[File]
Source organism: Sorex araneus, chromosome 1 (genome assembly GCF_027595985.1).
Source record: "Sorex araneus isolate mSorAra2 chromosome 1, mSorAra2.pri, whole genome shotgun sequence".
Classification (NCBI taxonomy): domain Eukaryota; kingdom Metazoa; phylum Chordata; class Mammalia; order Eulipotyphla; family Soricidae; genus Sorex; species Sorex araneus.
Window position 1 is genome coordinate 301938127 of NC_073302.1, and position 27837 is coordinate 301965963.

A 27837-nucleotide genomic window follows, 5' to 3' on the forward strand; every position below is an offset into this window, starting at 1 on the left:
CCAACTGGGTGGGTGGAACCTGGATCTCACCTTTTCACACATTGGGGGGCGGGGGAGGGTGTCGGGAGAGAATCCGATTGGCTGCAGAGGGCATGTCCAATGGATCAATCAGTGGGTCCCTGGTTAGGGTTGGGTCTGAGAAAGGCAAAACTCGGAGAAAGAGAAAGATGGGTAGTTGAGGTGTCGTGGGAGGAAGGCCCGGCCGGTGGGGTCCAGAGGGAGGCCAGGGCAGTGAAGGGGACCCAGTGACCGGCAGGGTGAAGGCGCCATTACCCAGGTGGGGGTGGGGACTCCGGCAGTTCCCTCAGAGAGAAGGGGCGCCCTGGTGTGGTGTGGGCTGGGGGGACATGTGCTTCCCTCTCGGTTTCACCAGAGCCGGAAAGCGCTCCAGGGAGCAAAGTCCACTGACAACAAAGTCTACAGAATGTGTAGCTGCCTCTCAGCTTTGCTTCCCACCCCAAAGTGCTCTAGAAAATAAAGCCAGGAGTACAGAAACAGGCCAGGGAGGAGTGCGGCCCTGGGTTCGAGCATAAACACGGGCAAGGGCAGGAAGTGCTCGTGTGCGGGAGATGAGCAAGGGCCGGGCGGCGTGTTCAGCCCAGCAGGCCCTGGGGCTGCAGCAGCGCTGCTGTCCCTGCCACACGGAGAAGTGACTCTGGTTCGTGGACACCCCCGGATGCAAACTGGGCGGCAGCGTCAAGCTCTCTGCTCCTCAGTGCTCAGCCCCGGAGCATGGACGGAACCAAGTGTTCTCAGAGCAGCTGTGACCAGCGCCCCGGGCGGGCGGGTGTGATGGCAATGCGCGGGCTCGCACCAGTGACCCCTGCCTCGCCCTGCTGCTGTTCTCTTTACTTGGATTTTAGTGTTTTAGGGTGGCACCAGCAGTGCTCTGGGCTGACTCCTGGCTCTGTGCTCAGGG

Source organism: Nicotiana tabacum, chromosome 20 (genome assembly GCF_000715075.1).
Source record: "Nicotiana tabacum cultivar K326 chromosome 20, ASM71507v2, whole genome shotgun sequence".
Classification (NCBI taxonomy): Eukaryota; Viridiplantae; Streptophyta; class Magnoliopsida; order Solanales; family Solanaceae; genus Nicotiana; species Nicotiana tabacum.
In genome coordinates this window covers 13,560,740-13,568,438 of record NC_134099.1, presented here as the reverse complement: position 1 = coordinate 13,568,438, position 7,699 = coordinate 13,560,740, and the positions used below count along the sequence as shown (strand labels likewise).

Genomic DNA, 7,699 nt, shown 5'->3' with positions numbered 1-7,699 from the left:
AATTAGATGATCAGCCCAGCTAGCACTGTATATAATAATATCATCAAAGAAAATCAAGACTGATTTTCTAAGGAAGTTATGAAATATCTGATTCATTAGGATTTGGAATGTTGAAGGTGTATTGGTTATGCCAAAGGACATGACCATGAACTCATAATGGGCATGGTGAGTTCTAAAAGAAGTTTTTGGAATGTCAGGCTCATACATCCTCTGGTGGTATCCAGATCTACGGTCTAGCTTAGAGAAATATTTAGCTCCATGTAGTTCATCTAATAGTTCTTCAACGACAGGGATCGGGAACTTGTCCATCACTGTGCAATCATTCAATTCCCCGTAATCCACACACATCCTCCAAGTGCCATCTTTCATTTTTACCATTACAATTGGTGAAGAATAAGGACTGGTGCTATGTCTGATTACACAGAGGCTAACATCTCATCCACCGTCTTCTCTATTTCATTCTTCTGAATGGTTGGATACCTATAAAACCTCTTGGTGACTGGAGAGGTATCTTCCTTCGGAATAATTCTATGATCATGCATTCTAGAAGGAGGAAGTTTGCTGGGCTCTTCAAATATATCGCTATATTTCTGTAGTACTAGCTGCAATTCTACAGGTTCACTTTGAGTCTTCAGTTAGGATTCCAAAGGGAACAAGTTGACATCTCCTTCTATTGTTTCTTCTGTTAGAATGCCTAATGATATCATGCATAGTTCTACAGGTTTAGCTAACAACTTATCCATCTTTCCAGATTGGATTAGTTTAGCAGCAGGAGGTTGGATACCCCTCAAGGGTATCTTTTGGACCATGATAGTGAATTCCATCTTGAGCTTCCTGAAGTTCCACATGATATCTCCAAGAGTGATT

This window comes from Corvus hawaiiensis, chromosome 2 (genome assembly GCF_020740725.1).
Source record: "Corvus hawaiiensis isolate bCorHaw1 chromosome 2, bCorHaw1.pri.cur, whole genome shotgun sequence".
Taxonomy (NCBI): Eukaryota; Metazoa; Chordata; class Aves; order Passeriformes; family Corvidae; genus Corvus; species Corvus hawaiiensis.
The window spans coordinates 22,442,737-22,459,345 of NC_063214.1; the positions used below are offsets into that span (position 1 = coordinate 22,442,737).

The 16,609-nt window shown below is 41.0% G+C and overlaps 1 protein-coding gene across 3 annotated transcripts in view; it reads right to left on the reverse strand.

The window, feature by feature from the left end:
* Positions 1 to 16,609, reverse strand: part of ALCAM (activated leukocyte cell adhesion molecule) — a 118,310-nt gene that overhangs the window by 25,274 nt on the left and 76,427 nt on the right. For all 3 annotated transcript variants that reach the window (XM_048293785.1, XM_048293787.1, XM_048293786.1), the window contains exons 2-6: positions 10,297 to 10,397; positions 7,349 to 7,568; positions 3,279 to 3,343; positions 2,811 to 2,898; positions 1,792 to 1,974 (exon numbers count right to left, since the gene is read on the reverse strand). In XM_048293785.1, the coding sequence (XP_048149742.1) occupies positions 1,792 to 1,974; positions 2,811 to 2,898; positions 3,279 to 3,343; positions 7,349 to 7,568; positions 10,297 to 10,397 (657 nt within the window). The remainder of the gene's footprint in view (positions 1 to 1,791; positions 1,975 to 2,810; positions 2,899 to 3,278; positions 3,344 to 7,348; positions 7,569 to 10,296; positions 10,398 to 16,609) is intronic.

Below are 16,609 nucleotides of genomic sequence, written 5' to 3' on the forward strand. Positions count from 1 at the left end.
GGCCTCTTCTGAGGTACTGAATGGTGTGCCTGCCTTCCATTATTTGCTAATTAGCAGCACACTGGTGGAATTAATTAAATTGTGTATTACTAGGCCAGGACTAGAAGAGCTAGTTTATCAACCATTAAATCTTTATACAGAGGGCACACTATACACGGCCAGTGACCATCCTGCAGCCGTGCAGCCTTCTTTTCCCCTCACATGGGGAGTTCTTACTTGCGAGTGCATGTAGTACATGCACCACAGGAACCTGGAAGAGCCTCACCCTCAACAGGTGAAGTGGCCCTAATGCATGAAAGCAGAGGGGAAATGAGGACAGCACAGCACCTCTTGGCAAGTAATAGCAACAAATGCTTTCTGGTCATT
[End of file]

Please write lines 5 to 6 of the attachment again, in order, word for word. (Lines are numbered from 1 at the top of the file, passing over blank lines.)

A 27837-nucleotide genomic window follows, 5' to 3' on the forward strand; every position below is an offset into this window, starting at 1 on the left:
CCAACTGGGTGGGTGGAACCTGGATCTCACCTTTTCACACATTGGGGGGCGGGGGAGGGTGTCGGGAGAGAATCCGATTGGCTGCAGAGGGCATGTCCAATGGATCAATCAGTGGGTCCCTGGTTAGGGTTGGGTCTGAGAAAGGCAAAACTCGGAGAAAGAGAAAGATGGGTAGTTGAGGTGTCGTGGGAGGAAGGCCCGGCCGGTGGGGTCCAGAGGGAGGCCAGGGCAGTGAAGGGGACCCAGTGACCGGCAGGGTGAAGGCGCCATTACCCAGGTGGGGGTGGGGACTCCGGCAGTTCCCTCAGAGAGAAGGGGCGCCCTGGTGTGGTGTGGGCTGGGGGGACATGTGCTTCCCTCTCGGTTTCACCAGAGCCGGAAAGCGCTCCAGGGAGCAAAGTCCACTGACAACAAAGTCTACAGAATGTGTAGCTGCCTCTCAGCTTTGCTTCCCACCCCAAAGTGCTCTAGAAAATAAAGCCAGGAGTACAGAAACAGGCCAGGGAGGAGTGCGGCCCTGGGTTCGAGCATAAACACGGGCAAGGGCAGGAAGTGCTCGTGTGCGGGAGATGAGCAAGGGCCGGGCGGCGTGTTCAGCCCAGCAGGCCCTGGGGCTGCAGCAGCGCTGCTGTCCCTGCCACACGGAGAAGTGACTCTGGTTCGTGGACACCCCCGGATGCAAACTGGGCGGCAGCGTCAAGCTCTCTGCTCCTCAGTGCTCAGCCCCGGAGCATGGACGGAACCAAGTGTTCTCAGAGCAGCTGTGACCAGCGCCCCGGGCGGGCGGGTGTGATGGCAATGCGCGGGCTCGCACCAGTGACCCCTGCCTCGCCCTGCTGCTGTTCTCTTTACTTGGATTTTAGTGTTTTAGGGTGGCACCAGCAGTGCTCTGGGCTGACTCCTGGCTCTGTGCTCAGGG